However, it must also allow for motion of the back, with its shape and its substance giving to the motion. In all three of these--matching, shape, and substance--foam panels fall short of fitting a horse well.

Gullet Clearance in the English Saddle

When we look at the gullet of an English saddle, we typically look at the front, and how the points of the tree sit on the horse's shoulders. There's a bit more to it.

Half-Tree Saddles

The half-tree saddle is often misunderstood. Let's look at the "tree" of the half-tree saddle and examine its effect on the horse's back.

Recommended Saddles: Manufacturers and Makers

Instant Relief: Does it mean the saddle fits now?

Instant Relief: Does it mean the saddle fits now?

Using Saddle Pads

There are all sorts of pads out there designed to "make" a saddle fit better. Unfortunately, the only way to truly make a saddle fit better is to change the saddle itself.

Shoulderblade Interference

If the saddle flap interferes with the shoulderblade, it may cause the horse to feel a "pinch" with every stride. He may begin to form scar tissue behind the shoulderblade. This scar tissue may resemble a muscle, because it is deeper under the skin, and firm.

Fitting Saddles to a Swayed Back

You have several options with a horse with a swayed back. One is to realize that most swayed backs are NOT congenital, and not true sway. They're a result of lack of muscle across the topline, and building back muscle will raise that back up straighter again.

There are also options if you have a horse who does have a congenital swayback, or has a condition of some kind that will not allow his back to lift even with more muscle.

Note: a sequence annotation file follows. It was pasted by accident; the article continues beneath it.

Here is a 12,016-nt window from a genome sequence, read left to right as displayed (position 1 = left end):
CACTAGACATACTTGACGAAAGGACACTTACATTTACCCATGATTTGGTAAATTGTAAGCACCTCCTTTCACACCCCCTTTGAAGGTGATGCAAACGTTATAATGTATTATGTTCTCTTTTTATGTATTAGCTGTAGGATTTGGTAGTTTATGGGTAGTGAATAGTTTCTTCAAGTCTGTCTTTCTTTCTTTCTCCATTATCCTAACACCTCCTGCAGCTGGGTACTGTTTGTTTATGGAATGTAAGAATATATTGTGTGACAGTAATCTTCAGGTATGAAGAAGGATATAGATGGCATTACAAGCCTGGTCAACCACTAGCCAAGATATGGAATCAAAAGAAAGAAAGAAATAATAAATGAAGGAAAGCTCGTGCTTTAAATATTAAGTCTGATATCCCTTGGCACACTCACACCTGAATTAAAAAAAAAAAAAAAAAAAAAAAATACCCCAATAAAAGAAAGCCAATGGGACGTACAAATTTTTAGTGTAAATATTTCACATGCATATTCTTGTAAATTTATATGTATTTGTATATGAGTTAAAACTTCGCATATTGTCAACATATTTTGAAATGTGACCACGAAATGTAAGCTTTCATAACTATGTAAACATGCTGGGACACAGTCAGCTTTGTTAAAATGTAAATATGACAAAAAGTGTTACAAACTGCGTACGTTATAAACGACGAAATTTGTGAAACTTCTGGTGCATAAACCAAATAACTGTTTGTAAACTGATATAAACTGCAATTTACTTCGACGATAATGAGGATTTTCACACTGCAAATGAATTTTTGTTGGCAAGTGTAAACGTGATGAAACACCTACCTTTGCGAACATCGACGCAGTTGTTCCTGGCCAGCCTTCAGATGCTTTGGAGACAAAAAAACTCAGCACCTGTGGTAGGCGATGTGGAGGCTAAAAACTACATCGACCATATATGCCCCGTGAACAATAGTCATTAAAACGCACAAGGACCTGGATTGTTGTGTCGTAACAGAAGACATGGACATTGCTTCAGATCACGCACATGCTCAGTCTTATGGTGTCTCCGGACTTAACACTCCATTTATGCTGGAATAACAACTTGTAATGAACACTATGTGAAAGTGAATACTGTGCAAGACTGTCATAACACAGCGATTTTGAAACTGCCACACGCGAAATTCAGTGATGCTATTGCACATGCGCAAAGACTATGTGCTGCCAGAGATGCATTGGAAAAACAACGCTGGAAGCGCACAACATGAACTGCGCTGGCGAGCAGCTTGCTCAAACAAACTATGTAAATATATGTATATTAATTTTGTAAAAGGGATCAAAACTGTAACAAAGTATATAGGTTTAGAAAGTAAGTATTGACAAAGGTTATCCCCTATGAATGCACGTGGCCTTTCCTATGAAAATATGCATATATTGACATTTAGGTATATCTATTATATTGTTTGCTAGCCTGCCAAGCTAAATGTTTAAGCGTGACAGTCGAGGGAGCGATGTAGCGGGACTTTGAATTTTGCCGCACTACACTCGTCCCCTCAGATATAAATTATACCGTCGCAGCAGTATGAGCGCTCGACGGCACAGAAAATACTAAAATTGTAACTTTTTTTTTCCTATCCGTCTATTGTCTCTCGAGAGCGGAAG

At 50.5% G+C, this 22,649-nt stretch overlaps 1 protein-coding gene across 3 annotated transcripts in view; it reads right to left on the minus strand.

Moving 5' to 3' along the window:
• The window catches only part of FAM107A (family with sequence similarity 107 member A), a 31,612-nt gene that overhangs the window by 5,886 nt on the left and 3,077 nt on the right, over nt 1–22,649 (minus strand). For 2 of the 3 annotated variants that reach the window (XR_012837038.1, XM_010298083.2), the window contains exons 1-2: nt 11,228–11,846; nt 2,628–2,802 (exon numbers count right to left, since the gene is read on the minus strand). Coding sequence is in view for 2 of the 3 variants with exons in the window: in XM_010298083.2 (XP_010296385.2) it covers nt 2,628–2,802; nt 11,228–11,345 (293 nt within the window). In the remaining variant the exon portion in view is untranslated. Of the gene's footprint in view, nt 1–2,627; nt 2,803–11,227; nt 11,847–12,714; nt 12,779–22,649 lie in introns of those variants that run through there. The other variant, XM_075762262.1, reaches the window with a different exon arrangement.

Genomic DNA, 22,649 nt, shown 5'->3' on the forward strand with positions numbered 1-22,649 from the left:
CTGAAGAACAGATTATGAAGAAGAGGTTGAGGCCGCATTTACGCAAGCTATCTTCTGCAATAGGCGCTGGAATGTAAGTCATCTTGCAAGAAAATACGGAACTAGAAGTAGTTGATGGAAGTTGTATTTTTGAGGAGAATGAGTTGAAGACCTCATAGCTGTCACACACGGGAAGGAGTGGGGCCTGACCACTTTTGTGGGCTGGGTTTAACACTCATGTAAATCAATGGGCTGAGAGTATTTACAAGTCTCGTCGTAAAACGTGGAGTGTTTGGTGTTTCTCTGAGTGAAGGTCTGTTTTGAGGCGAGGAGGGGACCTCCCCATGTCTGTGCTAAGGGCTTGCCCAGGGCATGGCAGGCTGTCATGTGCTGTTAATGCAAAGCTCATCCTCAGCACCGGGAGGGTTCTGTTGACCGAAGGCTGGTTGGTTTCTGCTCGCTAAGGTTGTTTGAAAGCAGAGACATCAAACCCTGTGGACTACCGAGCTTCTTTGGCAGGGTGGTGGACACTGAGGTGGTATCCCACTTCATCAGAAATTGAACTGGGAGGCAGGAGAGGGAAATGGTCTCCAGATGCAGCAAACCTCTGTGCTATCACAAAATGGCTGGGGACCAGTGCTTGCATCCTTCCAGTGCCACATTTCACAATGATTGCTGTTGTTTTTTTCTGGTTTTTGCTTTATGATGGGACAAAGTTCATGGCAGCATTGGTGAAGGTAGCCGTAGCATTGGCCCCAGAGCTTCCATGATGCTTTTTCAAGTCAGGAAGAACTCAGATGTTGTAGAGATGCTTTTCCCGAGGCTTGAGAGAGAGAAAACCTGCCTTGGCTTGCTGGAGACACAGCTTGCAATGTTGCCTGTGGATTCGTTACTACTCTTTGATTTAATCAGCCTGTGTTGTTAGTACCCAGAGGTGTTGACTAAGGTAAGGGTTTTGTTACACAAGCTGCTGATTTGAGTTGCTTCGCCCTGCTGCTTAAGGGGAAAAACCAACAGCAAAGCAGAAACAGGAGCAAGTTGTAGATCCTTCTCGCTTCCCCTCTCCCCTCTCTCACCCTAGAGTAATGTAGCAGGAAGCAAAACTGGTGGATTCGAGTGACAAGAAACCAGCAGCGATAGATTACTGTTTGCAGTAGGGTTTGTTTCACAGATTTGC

Muscle Damage Caused by Poorly Fitting Saddles: It Needs Treatment

Once a horse has developed damage to his muscles from a poorly fitting saddle, that damage doesn't heal on its own. The horse will still have that damage 20 years later. Horses who have been retired for years still have damage and tender spots.

Whether the saddle was yours, a previous owner's, a saddle used by a trainer for 30 days, or any other circumstances...Once a horse has worn a poorly fitting saddle, that muscle damage will be with him for the rest of his life--UNLESS the muscles receive the proper physical therapy.

Tree Sizes

English trees may be narrow, medium, or wide. Western trees may have regular, semi-QH, QH, full QH, or Arabian bars.

Twist in Trees and Twisted Trees

"Twist" is a deceptive term when used with respect to a saddle. It could indicate a natural part of the tree, it could indicate a defect in a tree, or it could be the width/narrowness of the saddle at the waist.

Carrying Weight and Distribution

A Western saddle is typically heavier than an English saddle. However, a Western saddle may be more comfortable for a horse carrying a heavy rider--even though it means that the horse is carrying *more* weight overall. -- In addition to reading about weight distribution, you can also play with Javascript calculations on the second page, Weight Calculations.

When should you see a saddle fitter? When should you have your English saddle adjusted?

When should you see a saddle fitter? When should you have your English saddle adjusted?
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2004 Galadriel Billington. All rights reserved.